Values Code: I-E-L-P
Isaac Lankeershim was born in three different years and three different places.
1818 in Scheinfelt, Bavaria, according to his monument in the Evergreen Cemetery in Los Angeles.
1819 in Nuremberg, Bavaria according to a standard biography.
In 1820 in Albertkunstadt, Bavaria, according to close family friend and noted Journalist Isidor Choynski.
At least Baveria gets credit.
Early American Career
Isaac Lankershim arrived in the United States in 1836 – as a teenager.
He settled in St. Louis and learned the grain and livestock shipping business.
There he met and married English-born Annis Lydia Moore (1818-1901) and converted to the Baptist faith.
In 1854 Isaac Lankeershim moved to the Napa Valley in California, and the following year, sowed and harvested 1,000 acres of wheat in Solano County.
He became known as a major wheat pioneer in the area.
He soon expanded to over 14,000 acres in the Fresno area.
In 1868 he purchased an even larger ranch in San Diego and planted wheat.
In both Fresno and San Diego his ranches had modern flour mills.
In 1860 Isaac Lankeershim re-united with his family whom he had left behind in St. Louis, and had his home and office in San Francisco where he was considered the “Grain King.”
In the late 60’s Isaac Lankeershim moved to Los Angeles. There he had close business and social relationships with Harris Newmark and other Jewish businessmen.
They looked upon his Baptist conversion as just an idiosyncrasy.
In 1869 Isaac Lankershim and investors from San Francisco purchased 60,000 acres in the San Fernando Valley for $115,000, forming the San Fernando Valley Farm Homestead Association. Levi Strauss was one of its stockholders.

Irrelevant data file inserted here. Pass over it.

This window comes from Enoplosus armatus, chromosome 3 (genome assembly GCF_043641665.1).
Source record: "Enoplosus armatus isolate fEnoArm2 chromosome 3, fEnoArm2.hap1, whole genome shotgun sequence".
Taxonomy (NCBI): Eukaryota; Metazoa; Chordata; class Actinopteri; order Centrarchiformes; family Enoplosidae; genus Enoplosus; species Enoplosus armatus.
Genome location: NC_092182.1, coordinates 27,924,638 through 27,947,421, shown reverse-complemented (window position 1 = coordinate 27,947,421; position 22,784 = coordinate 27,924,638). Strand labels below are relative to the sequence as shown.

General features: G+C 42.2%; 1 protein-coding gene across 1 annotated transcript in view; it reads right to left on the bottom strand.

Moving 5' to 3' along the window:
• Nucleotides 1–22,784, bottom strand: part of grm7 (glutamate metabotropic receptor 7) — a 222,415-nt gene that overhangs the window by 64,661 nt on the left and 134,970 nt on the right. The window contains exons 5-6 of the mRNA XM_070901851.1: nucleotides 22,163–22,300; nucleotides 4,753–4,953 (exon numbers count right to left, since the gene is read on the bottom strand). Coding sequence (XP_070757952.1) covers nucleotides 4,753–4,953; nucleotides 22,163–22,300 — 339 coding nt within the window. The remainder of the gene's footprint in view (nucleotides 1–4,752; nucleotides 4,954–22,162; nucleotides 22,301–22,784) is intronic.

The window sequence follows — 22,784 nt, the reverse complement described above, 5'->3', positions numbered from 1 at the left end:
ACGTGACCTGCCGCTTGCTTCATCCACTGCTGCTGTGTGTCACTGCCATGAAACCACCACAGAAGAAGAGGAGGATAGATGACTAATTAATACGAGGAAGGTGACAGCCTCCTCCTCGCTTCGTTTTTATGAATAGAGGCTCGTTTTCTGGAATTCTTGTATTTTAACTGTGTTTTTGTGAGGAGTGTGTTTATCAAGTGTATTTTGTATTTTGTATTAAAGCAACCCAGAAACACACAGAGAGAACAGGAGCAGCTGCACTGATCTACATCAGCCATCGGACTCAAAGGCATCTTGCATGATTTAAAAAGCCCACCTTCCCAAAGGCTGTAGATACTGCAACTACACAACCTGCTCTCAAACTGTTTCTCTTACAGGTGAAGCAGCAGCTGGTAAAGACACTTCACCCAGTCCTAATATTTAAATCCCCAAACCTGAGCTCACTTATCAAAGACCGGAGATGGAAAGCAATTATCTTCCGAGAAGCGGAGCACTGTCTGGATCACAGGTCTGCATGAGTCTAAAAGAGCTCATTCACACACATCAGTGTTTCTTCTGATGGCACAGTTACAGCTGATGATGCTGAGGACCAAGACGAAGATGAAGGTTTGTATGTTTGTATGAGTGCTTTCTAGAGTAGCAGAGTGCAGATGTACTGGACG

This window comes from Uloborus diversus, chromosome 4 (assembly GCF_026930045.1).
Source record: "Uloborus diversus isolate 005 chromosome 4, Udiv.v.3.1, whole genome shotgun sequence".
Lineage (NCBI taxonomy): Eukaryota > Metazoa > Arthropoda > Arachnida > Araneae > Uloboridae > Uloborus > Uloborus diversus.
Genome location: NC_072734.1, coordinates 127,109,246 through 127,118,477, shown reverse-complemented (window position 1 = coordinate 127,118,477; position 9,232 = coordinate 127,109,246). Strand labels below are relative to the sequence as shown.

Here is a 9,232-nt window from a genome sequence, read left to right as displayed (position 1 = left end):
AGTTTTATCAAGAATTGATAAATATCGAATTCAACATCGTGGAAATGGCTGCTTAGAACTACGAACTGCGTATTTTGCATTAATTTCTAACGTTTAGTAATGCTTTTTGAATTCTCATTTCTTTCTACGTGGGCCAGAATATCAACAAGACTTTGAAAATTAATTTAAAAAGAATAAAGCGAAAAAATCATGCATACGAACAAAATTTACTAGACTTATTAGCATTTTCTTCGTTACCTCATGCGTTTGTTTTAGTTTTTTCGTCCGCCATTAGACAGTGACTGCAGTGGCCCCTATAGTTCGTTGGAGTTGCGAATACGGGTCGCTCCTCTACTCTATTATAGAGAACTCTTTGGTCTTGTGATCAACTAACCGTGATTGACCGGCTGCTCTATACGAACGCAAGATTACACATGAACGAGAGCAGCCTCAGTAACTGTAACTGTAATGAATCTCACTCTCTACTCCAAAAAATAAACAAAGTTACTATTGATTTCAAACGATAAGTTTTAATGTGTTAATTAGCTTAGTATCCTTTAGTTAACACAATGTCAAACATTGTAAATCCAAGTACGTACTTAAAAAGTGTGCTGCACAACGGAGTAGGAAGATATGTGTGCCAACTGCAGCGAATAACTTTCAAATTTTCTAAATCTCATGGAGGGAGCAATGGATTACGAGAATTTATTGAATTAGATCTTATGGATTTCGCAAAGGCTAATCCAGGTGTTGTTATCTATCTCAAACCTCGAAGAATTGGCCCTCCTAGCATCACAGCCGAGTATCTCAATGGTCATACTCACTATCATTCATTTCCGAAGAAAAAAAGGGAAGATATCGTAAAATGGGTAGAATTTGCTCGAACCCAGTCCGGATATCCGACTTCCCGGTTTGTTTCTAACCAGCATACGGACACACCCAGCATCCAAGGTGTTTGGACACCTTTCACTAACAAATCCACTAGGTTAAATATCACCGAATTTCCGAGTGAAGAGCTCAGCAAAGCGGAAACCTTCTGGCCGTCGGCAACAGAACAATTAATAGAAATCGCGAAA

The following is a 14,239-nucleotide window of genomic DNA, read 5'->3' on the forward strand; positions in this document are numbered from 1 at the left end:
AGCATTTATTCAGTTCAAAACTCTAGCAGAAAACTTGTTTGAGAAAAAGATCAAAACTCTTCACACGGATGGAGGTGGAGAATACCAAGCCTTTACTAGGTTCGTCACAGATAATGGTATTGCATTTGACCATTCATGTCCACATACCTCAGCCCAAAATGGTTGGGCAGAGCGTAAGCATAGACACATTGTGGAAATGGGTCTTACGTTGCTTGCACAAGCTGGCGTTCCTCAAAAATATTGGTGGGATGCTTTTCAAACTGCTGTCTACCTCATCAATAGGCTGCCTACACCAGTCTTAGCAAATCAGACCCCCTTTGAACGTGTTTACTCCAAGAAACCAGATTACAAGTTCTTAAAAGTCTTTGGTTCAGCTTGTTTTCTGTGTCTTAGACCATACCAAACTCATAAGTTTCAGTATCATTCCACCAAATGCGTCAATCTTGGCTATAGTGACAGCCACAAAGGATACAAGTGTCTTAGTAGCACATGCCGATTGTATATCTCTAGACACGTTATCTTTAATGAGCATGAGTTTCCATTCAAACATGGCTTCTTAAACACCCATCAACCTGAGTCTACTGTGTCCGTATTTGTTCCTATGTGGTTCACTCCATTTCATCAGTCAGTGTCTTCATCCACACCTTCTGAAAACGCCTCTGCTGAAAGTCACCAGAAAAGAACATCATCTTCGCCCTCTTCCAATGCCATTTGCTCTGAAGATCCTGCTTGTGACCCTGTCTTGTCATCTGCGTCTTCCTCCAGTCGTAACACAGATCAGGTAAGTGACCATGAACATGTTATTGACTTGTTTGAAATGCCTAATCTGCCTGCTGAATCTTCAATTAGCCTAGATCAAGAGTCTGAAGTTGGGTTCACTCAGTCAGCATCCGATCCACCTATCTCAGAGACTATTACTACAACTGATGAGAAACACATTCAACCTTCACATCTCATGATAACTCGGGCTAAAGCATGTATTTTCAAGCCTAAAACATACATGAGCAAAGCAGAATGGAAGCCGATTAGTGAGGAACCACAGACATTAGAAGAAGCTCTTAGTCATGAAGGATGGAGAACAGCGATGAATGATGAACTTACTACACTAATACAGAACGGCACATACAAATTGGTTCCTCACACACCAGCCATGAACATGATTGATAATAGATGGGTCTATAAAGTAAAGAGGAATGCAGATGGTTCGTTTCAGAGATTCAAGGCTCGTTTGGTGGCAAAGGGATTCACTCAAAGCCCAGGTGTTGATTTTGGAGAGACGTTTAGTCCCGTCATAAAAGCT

The ranch consisted of what we know today as Woodland Hills, Tarzana, Encino, Sherman Oaks, Van Nuys, and North Hollywood. It stretched from Roscoe Boulevard down to the crest of the Santa Monica Mountains, and from the Calabasas Hills to the western city limits of Burbank.
The ranch was used first to raise sheep – up to 40,000 of them in 1873.
However, wool prices fell – so Lankershim planted most of the ranch with wheat – which failed for 2 years because of drought.
The third year, 1876, was a success – bringing in the largest wheat harvest in the country, filling two full cargo shipped destined for Liverpool, England.
To get the crop out of the San Fernando Valley to the piers in Santa Monica, Isaac Lankershim built a wagon road through the Sepulveda Pass – current path of the #405 San Diego Freeway.
However, the Southern Pacific Railroad, running through the San Fernando Valley, lowered its shipping rates so the new road was not necessary.
In 1876 Lankershim turned his wagon road into a toll road. (It might happen again. They are talking about making the new diamond lanes an electronic toll road on that same wagon road.)
In 1878 Isaac Lankershim and his son-in-law Isaac Van Nuys opened the Los Angeles Farming and Milling Co, and assumed full ownership of the San Fernando Valley Ranch Company.
They formed the 12,000 acre Lankershim Ranch Land & Water Co. as a real estate development. The area became known first as Toluca, then Lankershim, and today - North Hollywood.
Isaac Lankershim’s interests then turned to downtown Los Angeles real estate.
Before he passed away, his friend, Isadore Choynski called him “The richest ex-Jew in Los Angeles.”
Isaac Lankeershim married Annis Lydia Moore in 1842 in St. Louis.
Their son was named James Boon Lankershim.
Their daughter, Susanna, married Isaac Van Nuys.
Issac Lankershim passed away in 1882
“A religious eccentric in a family of ‘pious Jews.'” –Isadore Choynski
More information can be found in the following issues of Western States Jewish History:
- Lankershim, Isaac; Isaac Lankershim: Creator of the San Fernando Valley Bread Basket, 1818-1882. Stern, Norton B. & Kramer, William M.; 38 3&4.
- Lankershim, Isaac; Isaac Lankershim of the San Fernando Valley; Los Angeles; Stern, Norton B. & Kramer, William M.; 18/1
- A Tale of Two Isaacs, by Nathan Masters, Ventura Blvd Magazine, May/June, 2014, pg. 59-64 – with a little help from JMAW.
More Early Los Angeles Jewish Pioneers
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